You’ve fin­ished your glo­ri­ous work at the print­ing press; sure­ly it’s time for tea, buns and a rest?  I’m sor­ry to say there’s more work to do.  We’ll look here at the major steps that will assure you a tidy and clean print shop and an eas­i­er life.  Remem­ber that the soon­er you clean after print­ing fin­ish­es, the quick­er the job is!  This guide cov­ers hand-pow­ered press­es only: more indus­tri­al press­es have almost-auto­mat­ic clean­ing mechanisms.

Printed Sheets

You first need to make sure your print­ed sheets are safe.  You need to be away from the press (so as not to suf­fer acci­den­tal spills from clean­ing); free from dis­tur­bance (so as not to cause set-off on the backs of sheets); and per­haps some­where that is not cold so that dry­ing is not inhibited.

Cleaning Equipment

At the least you’ll need a sol­vent and rags.  While there might still be spe­cial­ist clean­ing prod­ucts, I’ve been using white spir­it or lighter flu­id.  Lighter flu­id is espe­cial­ly use­ful for small­er press­es where the noz­zle can be used to good effect.  Fol­low any safe­ty instruc­tions that come with the prod­uct.  I know some print­ers use veg­etable oil to act as a vehi­cle for ink, mak­ing it eas­i­er to clean a press.  My expe­ri­ence is lim­it­ed in this area but I found it left a dif­fi­cult residue on rollers.

On rags, cot­ton is real­ly the most use­ful mate­r­i­al as it is absorbent.  Be sure to buy rags that have all but­tons, zips etc. removed and that have been washed a num­ber of times so lint has been removed.

Also use­ful would be brush­es of var­i­ous sizes: from tooth­brush size to shoe brush size but take care to make sure the bris­tles aren’t so stiff that they might dam­age the type.

Cleaning the Forme

You need to first clean the forme.  Remove the chase from the press and set it down on a sol­id sur­face.  Using a sol­vent damp­en a rag and wipe it over the sur­face of the type tak­ing as much ink as pos­si­ble away.  Use a clean, dry cloth to wipe away any excess.  If you splash the sol­vent around and then wipe, the inky sol­vent has a ten­den­cy to get between fur­ni­ture and type and lead to dirt and so inaccuracy.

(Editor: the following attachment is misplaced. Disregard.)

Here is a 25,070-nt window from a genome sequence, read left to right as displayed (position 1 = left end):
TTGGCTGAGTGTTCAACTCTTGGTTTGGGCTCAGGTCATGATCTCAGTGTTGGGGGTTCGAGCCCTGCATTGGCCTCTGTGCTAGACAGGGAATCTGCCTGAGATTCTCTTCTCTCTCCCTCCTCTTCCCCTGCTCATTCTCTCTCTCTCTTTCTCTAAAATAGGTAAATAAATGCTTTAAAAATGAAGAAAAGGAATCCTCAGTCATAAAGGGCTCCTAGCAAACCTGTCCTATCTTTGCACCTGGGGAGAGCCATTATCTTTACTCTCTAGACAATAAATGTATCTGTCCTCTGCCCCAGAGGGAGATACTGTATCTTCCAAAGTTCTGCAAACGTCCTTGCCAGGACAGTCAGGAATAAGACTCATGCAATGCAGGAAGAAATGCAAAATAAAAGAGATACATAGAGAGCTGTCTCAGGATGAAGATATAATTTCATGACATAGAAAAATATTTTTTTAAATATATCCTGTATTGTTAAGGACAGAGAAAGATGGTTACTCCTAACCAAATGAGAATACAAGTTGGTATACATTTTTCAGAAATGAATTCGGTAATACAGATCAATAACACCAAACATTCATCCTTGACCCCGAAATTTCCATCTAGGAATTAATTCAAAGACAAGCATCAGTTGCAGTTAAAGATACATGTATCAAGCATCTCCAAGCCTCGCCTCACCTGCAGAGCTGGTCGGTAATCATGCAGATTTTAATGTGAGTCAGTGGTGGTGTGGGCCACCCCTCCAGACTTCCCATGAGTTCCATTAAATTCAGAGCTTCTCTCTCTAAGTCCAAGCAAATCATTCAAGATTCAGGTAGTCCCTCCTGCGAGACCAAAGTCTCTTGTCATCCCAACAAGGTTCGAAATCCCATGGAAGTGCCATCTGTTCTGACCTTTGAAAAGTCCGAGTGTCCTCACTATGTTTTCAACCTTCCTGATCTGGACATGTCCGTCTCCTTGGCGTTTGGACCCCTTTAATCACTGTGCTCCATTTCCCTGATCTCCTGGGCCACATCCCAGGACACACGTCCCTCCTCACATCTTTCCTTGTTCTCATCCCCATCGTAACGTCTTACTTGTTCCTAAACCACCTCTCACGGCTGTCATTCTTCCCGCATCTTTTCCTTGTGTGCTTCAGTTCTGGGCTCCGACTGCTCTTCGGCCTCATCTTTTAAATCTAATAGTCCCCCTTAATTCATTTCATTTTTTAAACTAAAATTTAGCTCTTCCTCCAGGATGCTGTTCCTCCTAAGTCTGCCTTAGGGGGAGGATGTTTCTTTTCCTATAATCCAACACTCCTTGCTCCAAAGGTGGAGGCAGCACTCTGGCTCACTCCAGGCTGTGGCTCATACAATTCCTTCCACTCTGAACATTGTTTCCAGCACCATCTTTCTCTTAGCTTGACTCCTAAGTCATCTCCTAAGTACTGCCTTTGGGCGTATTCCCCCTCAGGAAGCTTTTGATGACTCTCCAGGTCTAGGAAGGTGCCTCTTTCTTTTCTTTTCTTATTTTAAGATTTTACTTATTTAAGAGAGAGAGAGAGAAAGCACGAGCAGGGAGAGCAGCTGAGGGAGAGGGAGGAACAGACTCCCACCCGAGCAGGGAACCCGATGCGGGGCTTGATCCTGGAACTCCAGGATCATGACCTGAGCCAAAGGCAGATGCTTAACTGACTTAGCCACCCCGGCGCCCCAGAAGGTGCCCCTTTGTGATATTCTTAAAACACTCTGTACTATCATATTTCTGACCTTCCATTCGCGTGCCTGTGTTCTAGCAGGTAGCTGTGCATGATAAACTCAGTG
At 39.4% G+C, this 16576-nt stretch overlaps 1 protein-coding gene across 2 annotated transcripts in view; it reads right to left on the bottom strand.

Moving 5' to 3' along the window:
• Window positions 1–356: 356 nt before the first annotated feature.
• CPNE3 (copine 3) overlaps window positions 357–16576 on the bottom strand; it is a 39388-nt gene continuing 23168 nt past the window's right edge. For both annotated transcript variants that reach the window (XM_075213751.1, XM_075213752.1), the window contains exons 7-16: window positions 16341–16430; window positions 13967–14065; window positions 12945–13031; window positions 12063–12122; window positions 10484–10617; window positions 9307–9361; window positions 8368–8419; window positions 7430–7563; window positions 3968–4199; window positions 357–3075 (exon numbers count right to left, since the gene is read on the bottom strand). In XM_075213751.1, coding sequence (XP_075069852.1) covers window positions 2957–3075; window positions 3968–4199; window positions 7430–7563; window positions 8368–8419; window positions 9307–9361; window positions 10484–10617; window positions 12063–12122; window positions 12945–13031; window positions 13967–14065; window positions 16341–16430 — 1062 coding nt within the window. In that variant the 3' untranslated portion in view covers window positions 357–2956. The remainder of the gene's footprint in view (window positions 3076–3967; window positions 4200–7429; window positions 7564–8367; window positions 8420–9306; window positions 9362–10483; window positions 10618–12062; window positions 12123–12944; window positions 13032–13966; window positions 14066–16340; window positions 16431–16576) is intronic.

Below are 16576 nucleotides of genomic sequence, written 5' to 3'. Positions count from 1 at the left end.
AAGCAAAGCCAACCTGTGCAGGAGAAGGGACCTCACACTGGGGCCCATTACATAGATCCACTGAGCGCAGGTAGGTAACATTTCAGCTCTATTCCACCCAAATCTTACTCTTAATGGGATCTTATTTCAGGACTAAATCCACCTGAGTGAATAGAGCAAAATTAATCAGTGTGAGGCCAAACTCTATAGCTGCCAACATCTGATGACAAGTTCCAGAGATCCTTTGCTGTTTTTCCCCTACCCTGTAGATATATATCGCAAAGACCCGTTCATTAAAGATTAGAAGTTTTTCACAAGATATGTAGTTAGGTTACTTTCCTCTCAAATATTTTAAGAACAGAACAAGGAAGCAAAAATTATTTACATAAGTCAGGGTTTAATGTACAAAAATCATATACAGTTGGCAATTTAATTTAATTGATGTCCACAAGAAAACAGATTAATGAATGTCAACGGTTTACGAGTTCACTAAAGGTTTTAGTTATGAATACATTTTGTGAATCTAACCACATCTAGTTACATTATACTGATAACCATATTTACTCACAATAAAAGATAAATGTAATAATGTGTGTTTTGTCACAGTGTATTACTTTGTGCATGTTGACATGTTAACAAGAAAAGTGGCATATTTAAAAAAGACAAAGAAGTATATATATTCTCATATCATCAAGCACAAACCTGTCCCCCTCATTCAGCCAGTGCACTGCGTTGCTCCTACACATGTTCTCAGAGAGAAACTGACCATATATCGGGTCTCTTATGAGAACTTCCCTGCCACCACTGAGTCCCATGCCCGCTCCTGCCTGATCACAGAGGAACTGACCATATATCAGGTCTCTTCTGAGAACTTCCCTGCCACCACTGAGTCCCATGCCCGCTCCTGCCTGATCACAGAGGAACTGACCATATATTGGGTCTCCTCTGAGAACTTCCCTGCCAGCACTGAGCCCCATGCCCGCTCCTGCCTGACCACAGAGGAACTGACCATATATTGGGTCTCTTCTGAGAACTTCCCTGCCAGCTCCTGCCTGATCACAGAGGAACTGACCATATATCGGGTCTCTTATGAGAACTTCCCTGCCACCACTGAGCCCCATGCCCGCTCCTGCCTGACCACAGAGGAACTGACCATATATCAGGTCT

For dried-on ink, apply the sol­vent to a brush and then brush light­ly on the type.  Allow this to sink in and wipe away with a cloth.  Repeat this process as need­ed until the ink is cleared.

Once clean you need to decide on the next step: fur­ther print­ing of the same forme will demand that you store the whole thing on a chase rack, or even back on the clean press.  You might keep that job by remov­ing the fur­ni­ture and chase and stor­ing the type on a gal­ley.  Oth­er­wise you’ll have to take the type out and dis­trib­ute it back in the case.

Cleaning the Press

Known also as wash­ing-up, this process is cru­cial to the qual­i­ty of your next print run.  It’s espe­cial­ly impor­tant when chang­ing colours or work­ing in white or metal­lic inks.  Very high qual­i­ty print­ers demand that the press is cleaned, worked in white ink, and cleaned again when chang­ing from a dark to a light colour.

Use as dirty a rag as pos­si­ble and damp­en it with the sol­vent, mak­ing the rag wet but not so much that sol­vent is drip­ping from it.  With the rollers clear of the ink disk or drum, wipe this up first: fold­ing and re-fold­ing the rag and also advanc­ing the disk or drum so that all areas are covered.

Turn­ing your atten­tion to the rollers, advance the press until the first roller touch­es the ink­ing disk or drum.  Re-fold­ing the rag rub this across the length of the roller.  Advance the press grad­u­al­ly to expose the oth­er areas of the rollers and con­tin­ue the process.  Do this for each roller.

At this point you should have removed the bulk of the ink from the press and rollers.  Start now with a clean­er rag and repeat the process until the press is clear of ink.


Your press will always repay being looked after.  Take this oppor­tu­ni­ty to clean the oth­er parts of the press with a light­ly oiled rag; remem­ber that she might also need a lit­tle oil­ing here and there.  Final­ly you might cov­er your press up: Adana machines came with a plas­tic cov­er.  Your press will look like new next time you start work.

Now have a cup of tea and a bun.